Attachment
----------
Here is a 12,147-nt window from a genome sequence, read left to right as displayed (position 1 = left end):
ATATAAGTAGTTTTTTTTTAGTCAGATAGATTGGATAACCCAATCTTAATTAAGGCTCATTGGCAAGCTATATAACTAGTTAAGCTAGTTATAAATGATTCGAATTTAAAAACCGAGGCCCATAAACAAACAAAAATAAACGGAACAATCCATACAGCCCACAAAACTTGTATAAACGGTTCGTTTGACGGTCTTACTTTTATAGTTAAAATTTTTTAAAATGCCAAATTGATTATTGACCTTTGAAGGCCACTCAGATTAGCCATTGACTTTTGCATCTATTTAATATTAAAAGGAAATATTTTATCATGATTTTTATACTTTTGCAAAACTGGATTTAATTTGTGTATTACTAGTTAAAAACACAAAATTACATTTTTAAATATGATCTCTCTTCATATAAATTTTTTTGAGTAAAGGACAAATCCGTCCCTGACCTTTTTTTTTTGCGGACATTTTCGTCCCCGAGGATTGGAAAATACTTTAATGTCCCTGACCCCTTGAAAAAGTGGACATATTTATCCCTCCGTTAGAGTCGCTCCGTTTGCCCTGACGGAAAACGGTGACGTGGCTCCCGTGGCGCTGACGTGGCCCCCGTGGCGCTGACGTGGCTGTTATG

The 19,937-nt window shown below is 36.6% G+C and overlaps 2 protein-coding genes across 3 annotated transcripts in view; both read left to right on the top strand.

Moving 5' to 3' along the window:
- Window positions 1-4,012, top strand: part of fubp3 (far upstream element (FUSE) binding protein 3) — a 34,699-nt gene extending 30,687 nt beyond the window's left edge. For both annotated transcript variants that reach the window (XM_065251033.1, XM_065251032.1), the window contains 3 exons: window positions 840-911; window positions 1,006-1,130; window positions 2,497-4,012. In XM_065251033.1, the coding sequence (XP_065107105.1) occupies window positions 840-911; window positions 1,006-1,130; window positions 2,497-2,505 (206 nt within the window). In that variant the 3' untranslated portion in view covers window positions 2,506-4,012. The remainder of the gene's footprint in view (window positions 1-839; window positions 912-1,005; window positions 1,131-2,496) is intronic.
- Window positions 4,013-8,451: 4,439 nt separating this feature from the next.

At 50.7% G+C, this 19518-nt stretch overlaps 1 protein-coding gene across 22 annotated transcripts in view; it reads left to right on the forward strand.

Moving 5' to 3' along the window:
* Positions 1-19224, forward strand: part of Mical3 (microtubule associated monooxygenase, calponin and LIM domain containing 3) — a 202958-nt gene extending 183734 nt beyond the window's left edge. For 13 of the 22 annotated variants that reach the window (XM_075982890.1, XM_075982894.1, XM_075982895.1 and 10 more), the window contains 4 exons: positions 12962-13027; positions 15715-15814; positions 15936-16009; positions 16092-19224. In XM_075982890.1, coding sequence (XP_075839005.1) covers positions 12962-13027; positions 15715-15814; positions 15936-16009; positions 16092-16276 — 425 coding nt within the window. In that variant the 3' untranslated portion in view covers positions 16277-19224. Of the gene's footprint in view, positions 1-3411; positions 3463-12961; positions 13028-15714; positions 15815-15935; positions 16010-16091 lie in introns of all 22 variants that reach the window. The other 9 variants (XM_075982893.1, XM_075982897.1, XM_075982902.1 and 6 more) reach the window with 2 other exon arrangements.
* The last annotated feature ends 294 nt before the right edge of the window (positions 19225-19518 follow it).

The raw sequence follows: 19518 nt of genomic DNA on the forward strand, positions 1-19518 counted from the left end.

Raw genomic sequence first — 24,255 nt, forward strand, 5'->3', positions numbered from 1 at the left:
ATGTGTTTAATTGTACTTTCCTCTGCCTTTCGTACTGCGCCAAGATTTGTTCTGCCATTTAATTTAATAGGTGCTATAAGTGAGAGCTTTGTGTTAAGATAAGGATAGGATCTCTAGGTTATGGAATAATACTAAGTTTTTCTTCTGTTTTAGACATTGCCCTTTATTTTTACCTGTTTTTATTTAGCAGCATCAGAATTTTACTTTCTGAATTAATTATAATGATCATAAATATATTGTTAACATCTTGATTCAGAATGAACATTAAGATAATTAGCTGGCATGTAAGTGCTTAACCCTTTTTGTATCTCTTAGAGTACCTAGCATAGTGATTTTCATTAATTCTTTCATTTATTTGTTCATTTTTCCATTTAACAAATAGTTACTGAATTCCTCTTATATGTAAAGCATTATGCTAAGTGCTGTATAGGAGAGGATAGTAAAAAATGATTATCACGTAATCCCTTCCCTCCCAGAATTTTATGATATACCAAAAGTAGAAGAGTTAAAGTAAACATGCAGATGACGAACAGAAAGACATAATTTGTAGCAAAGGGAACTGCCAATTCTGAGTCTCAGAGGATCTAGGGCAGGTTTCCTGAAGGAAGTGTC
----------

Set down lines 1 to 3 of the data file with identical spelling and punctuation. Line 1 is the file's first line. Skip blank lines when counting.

Here is a 12,147-nt window from a genome sequence, read left to right as displayed (position 1 = left end):
ATATAAGTAGTTTTTTTTTAGTCAGATAGATTGGATAACCCAATCTTAATTAAGGCTCATTGGCAAGCTATATAACTAGTTAAGCTAGTTATAAATGATTCGAATTTAAAAACCGAGGCCCATAAACAAACAAAAATAAACGGAACAATCCATACAGCCCACAAAACTTGTATAAACGGTTCGTTTGACGGTCTTACTTTTATAGTTAAAATTTTTTAAAATGCCAAATTGATTATTGACCTTTGAAGGCCACTCAGATTAGCCATTGACTTTTGCATCTATTTAATATTAAAAGGAAATATTTTATCATGATTTTTATACTTTTGCAAAACTGGATTTAATTTGTGTATTACTAGTTAAAAACACAAAATTACATTTTTAAATATGATCTCTCTTCATATAAATTTTTTTGAGTAAAGGACAAATCCGTCCCTGACCTTTTTTTTTTGCGGACATTTTCGTCCCCGAGGATTGGAAAATACTTTAATGTCCCTGACCCCTTGAAAAAGTGGACATATTTATCCCTCCGTTAGAGTCGCTCCGTTTGCCCTGACGGAAAACGGTGACGTGGCTCCCGTGGCGCTGACGTGGCCCCCGTGGCGCTGACGTGGCTGTTATG

The 19,937-nt window shown below is 36.6% G+C and overlaps 2 protein-coding genes across 3 annotated transcripts in view; both read left to right on the top strand.